7 Facts About PHOTOFAIRS Shanghai

As an excellent platform for the discovery and collection of photography and photo-based works in the Asia-Pacific region, PHOTOFAIRS Shanghai has always been committed to stimulating the local and world market of photographic art through rigorous selection, well-planned exhibition and comprehensive services, and opening exchanges and dialogue. It can be said that this is not only the purpose of the fair but also its goal and vision.

Here below, we want to “reveal” some of the true facts that have taken place on and off the site since the very beginning of the fair, some of which you may already know, and some of which may be overlooked. In a word, we hope that after reading this, you can understand us better and look forward to our performance next year.

In September 2014, PHOTOFAIRS Shanghai officially launched to respond to the growing interest in photography and moving image art from around the world. As the first landmark art fair focusing on photography in China, it immediately exploded in Shanghai and radiated the Asia-Pacific region. There was an impressive number of visitors to the first edition, with 28,000 people seeing the fair.

PHOTOFAIRS Shanghai is a joint venture between Angus Montgomery Arts and the World Photography Organisation and is part of a wider network of leading contemporary art fairs including Taipei Dangdai, Sydney Contemporary, India Art Fair, and Art SG.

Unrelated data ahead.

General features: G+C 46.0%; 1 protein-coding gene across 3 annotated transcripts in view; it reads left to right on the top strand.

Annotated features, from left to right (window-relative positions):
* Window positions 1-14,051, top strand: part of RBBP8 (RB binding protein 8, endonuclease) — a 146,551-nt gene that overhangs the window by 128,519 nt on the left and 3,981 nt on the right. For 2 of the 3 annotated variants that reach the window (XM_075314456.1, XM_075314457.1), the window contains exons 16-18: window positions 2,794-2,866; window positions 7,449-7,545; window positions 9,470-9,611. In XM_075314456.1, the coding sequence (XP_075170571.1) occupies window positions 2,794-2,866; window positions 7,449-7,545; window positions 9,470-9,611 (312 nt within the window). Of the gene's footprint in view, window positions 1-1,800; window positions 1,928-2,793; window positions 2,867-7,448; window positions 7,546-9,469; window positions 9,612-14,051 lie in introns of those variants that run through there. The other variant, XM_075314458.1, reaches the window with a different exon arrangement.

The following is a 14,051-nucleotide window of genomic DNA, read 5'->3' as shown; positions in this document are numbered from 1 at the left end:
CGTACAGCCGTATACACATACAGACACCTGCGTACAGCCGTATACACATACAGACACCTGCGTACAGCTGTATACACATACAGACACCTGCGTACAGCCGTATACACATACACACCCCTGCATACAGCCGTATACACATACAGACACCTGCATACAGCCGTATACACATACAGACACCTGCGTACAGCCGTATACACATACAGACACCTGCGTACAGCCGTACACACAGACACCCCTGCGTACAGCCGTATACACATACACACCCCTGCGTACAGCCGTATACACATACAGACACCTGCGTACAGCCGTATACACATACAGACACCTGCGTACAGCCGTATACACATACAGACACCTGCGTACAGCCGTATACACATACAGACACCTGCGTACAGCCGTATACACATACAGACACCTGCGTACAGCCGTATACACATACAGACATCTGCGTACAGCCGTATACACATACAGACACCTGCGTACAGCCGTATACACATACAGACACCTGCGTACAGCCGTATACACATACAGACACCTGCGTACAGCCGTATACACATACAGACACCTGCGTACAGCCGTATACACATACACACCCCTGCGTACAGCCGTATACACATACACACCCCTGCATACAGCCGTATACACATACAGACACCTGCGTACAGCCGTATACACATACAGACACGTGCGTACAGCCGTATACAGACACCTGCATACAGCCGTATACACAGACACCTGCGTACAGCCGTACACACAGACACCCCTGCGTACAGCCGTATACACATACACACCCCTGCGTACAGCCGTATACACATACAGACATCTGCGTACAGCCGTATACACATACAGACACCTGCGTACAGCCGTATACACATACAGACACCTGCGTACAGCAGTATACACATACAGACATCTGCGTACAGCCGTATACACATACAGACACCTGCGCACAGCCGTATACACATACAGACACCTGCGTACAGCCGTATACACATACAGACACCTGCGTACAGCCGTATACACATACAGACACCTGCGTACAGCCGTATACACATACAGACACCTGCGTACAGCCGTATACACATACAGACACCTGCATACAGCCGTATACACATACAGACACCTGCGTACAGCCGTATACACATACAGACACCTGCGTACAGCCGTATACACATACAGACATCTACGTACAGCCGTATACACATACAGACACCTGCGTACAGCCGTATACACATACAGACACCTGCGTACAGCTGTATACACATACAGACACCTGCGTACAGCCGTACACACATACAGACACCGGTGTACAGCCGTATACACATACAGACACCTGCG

Compared to large-scale comprehensive art fairs, PHOTOFAIRS Shanghai is more inclined to create a well-curated and vigorous exposition, with around 50 exhibitors. Exhibiting galleries in the 2019 fair were from 15 countries 27 cities and each reported exceptional sales with works selling from $2,000 – $50,000 (USD).

From textbook art masters to superstars in the international photography world, the fair not only brings together excellent artists of all ages, but is the first show ground for many heavyweights and their creations. For example, in 2019, Marina Abramovic presented her legendary series The Lovers (1988) or mainland audiences for the first time in the Spotlight. In 2018, Hiroshi Sugimoto introduced his Gates of Paradise (2015) to Chinese audiences for the first time through the Expo platform.

In 2017, the Fair began to break down the boundaries of photography further by introducing various works in the form of specific field installations, videos, mobile images and new media art. In this regard, impressive works that have been exhibited include – but are not limited to – Family Tree, a performance piece documented in nine still photographs by Zhang Huan, the large-scale work named The Thousand Face Door by Cai Dongdong and the commission work Utopia by SeungWoo Back.

In order to further encourage cutting-edge creations, the Fair partnered with Modern Eye to launch the Exposure Award. In 2019 Noémie Goudal, with her bold ideas and elegant vision, stood out. In 2020, Xu Guanyu won the award with Temporarily Censored Home. In this series of works, Xu Guanyu juxtaposed, interspersed and nested a large number of images within a physical space, thus forming a series of exquisite and complex photographic collages that break the boundaries of time, space and dimension.

Shanghai is one of the largest visual art hubs in Asia and with a widening embrace of the photographic medium in China the photography exhibitions in China have increased by 250%. This is not only the reason for the PHOTOFAIRS to choose Shanghai, but also the cornerstone for its sustainable development. PHOTOFAIRS Shanghai will return to the Shanghai Exhibition Center from November 3-6, 2021 with a Collectors’ Preview on Wednesday, November 3. We look forward to seeing you then.